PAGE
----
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Be more than just Green: Major alliance of ‘social economy’ organisations formed to influence national policy
A group of organisations and businesses driven by social and environmental missions have joined together to “radically affect the way all political parties formulate social and economic policies in advance of the 2015 election.”
The Social Economy Alliance, spearheaded by social enterprise umbrella group Social Enterprise UK (SEUK) and social venture support network UnLtd, wants to see policies formed which show support for a social economy rather than corporate progress.
A spokesperson for SEUK said: “The last decade has seen massive progress in the social sector in the UK. Social enterprises and co-operatives are outperforming just-for-profit businesses, alternative banks have better returns on assets, lower volatility and higher growth, and a growing proportion of start-ups are socially driven.
“Something exciting is happening in the UK. But mainstream political parties are being slow to wake up to it. So the UK’s leading social economy organisations have launched The Social Economy Alliance.”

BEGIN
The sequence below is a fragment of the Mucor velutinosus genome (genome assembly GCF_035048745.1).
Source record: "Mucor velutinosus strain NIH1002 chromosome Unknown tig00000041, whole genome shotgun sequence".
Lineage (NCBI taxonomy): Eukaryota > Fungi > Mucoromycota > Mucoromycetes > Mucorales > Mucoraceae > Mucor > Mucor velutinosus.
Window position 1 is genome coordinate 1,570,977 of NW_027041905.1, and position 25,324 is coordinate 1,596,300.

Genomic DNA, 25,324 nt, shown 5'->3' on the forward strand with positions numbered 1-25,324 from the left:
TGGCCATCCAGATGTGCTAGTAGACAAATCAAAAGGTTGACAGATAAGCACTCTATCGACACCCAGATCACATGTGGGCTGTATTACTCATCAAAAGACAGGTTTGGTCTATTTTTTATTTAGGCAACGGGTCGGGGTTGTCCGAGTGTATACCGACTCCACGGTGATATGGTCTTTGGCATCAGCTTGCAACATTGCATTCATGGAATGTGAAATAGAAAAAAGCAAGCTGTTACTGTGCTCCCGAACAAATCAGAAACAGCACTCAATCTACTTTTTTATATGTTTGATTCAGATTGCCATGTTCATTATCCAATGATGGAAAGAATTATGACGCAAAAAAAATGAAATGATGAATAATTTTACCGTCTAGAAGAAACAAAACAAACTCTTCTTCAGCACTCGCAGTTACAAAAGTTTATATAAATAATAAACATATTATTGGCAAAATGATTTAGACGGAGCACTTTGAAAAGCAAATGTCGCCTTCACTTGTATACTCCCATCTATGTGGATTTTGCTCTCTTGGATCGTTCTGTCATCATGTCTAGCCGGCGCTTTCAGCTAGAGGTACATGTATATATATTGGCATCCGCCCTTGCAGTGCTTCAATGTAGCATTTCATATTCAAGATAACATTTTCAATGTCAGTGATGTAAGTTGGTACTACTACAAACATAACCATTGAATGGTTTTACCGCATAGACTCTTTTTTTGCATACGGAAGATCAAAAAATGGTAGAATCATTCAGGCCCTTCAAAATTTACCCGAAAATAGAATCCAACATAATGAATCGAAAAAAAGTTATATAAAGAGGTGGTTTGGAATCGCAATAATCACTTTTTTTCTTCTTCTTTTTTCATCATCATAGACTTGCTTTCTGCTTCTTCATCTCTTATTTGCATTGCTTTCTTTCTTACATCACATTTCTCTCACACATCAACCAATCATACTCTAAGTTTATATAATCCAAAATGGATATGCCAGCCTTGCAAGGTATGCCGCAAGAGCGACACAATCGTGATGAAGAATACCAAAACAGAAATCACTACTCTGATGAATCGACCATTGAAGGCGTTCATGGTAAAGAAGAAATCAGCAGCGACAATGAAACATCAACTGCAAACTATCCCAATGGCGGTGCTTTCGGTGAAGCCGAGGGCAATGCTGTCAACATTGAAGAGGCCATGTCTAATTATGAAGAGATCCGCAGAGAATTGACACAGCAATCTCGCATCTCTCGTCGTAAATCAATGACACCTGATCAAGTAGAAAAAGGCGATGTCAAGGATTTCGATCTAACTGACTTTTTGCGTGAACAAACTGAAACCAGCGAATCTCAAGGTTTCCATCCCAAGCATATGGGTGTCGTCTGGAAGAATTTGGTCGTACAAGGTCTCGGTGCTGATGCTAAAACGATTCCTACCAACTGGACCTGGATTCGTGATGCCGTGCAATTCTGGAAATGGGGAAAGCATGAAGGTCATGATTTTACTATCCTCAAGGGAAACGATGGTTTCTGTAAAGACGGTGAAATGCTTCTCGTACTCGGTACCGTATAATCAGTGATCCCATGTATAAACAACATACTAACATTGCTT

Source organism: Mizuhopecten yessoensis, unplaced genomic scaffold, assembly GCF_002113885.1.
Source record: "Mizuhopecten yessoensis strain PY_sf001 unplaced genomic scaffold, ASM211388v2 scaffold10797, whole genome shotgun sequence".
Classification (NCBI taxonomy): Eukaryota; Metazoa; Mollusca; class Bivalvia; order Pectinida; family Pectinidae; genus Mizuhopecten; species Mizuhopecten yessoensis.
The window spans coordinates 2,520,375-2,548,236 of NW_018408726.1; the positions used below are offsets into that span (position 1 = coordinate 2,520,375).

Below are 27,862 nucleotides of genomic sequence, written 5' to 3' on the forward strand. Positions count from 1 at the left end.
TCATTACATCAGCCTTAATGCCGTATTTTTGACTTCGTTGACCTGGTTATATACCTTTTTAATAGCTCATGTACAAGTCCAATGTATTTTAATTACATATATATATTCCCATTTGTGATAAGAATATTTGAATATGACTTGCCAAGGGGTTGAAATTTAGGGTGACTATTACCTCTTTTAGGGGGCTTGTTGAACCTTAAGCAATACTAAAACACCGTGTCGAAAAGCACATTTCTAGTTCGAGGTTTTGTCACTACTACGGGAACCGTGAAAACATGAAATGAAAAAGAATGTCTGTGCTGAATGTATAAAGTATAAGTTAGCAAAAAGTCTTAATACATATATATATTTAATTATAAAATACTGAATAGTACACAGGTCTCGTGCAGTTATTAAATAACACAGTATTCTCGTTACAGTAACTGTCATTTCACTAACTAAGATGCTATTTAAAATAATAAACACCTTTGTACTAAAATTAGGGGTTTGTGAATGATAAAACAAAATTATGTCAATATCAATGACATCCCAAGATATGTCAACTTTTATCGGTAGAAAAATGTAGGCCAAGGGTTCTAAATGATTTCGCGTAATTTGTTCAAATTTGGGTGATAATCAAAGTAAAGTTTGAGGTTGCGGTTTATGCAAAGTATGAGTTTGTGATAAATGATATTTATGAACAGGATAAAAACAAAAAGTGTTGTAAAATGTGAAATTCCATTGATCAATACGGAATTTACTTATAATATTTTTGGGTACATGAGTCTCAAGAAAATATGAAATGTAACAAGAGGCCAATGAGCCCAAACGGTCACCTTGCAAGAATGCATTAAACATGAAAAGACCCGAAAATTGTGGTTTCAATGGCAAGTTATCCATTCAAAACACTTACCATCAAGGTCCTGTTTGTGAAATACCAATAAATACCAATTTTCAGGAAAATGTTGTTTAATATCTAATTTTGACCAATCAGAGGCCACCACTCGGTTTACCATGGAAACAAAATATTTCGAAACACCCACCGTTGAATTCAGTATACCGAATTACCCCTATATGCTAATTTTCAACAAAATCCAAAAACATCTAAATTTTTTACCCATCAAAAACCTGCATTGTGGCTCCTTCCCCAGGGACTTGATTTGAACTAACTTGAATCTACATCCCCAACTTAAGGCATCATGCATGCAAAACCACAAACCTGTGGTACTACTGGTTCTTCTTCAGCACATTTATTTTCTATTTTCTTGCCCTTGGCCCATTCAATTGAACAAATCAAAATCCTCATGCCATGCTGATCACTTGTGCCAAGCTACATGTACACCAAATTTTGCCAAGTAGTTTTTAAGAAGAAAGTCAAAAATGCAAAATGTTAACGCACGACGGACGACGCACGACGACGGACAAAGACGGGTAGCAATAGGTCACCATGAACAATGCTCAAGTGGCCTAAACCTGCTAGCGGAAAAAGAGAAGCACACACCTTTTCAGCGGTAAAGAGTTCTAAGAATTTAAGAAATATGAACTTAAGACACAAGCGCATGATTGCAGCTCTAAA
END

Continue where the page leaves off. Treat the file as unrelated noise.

Celia Richardson, director of communications at SEUK, added: “We can’t allow the debate about what’s ‘good for the economy’ to be dominated by those who want to stimulate demand for luxury goods with heavy social and environmental costs, concentrate public wealth in the hands of shareholders, or pump money into a handful of banks. We have learned to our cost that what is bad for society is rarely, in the long run, good for the economy.”
The Alliance, formed at the end of June, has 22 members including The Social Investment Forum, The School for Social Entrepreneurs, Unity Trust Bank and Sandwell Community Caring Trust, and will exist for two years, based at SEUK’s London Bridge headquarters. It is backed up by pooled funds put into the pot by its members and is open to new organisations and businesses.
Richardson said the last few years had seen some “excellent developments with backing from all shades of the political spectrum” for measures put forward by social economy organisations. She highlighted the Big Society Capital bank, funded from dormant UK bank accounts to fund social enterprises and the Social Value Act, put in place to encourage public sector commissioners to place higher worth on social enterprises.
“The lobbying for these measures came from social economy organisations and there are plenty more ideas where they came from,” said Richardson.